Farah on track for distance double

08 August 2012 / 13:44

Mo Farah feels there is a target on his back following his Olympic 10,000m triumph, but vowed to give everything in his bid for an historic long-distance double in London.

Farah was made to work hard in his heat of the 5,000m, eventually finishing third in 13 minutes 26 seconds to reach Saturday's final.

"I am definitely tired and I think it showed out there," the 29-year-old said. "The legs didn't feel great but that is what happens. Hopefully I will recover well and look forward to the final, forget about what I have done and rest up."

Farah went on: "It was a really rough race. It was like being in the ring with Anthony Ogogo! As soon as they saw me there was a lot of barging and pushing. I got caught so many times. There is definitely a target. I am the Olympic champion over 10,000 metres. You just have to accept it. Hopefully the final won't be as rough because we won't have so many guys."

Farah is the first British man to win Olympic gold in the 10,000m, while he will be aiming to follow in the footsteps of Ethiopia's Kenenisa Bekele (2008) by claiming the long-distance double. He insisted he had not thought about withdrawing from the 5,000m despite the draining effects of last Saturday, when he won Britain's third gold in the space of 45 minutes.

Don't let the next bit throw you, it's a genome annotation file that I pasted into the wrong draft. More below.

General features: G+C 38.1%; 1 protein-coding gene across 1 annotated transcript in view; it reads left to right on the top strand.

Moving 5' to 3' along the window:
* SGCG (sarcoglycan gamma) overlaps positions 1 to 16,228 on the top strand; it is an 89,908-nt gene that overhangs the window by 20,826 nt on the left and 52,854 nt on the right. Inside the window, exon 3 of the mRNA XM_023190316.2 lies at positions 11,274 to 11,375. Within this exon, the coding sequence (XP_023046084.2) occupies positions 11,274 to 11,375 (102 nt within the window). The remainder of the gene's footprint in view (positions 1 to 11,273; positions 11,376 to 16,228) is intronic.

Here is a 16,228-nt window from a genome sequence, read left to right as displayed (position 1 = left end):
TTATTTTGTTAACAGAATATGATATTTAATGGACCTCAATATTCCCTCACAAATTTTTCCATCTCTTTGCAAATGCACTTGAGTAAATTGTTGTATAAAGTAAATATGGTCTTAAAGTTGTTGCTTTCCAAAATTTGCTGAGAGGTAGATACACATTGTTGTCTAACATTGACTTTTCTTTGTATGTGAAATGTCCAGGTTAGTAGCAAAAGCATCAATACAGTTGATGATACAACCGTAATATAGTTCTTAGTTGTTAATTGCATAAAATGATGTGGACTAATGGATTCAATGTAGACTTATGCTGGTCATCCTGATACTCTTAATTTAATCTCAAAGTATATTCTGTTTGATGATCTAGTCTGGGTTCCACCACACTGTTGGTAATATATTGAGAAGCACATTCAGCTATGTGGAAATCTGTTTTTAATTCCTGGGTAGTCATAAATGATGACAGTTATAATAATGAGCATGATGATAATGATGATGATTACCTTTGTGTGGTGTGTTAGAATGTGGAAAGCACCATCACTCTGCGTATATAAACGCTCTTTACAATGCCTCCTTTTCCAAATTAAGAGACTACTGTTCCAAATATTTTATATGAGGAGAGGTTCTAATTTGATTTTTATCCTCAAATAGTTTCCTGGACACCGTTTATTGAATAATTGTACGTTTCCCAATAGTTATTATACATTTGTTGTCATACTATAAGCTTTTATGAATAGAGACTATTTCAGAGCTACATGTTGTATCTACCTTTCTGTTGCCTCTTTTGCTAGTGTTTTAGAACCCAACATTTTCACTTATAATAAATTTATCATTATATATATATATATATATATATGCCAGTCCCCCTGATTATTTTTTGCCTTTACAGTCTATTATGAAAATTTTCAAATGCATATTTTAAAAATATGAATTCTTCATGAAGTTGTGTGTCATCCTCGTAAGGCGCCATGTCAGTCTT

"By the time I got back it was a late night and there was a lot of emotion," he said. "It is something I had never done before and now I know how much it takes out of you.

"[Now] there is zero pressure. I am not putting any pressure on myself. I want to do well for the crowd because the support drives you further. Whatever I do I will give 100%. I am full of confidence and having the home crowd will definitely drive me more."

Team-mate Nick McCormick actually ran quicker than Farah in the considerably faster second heat, but could only finish 12th in 13:25.70 to miss out on a place in the final as a faster loser.

"I've got something to be proud of, I'll have no regrets in 20, 30 years when I'm sitting there," McCormick, 30, said. "I was finishing strong, I just learned on that penultimate lap you've got to stay in contact.

"It's a fantastic atmosphere, it was over too quickly and it's not often you say that about a 5k. I am just so proud of myself to be here. I've got to go away now and reflect and see where it went wrong and push on from here to Moscow (for the World Championships) next year. I really think I can make the final in Moscow."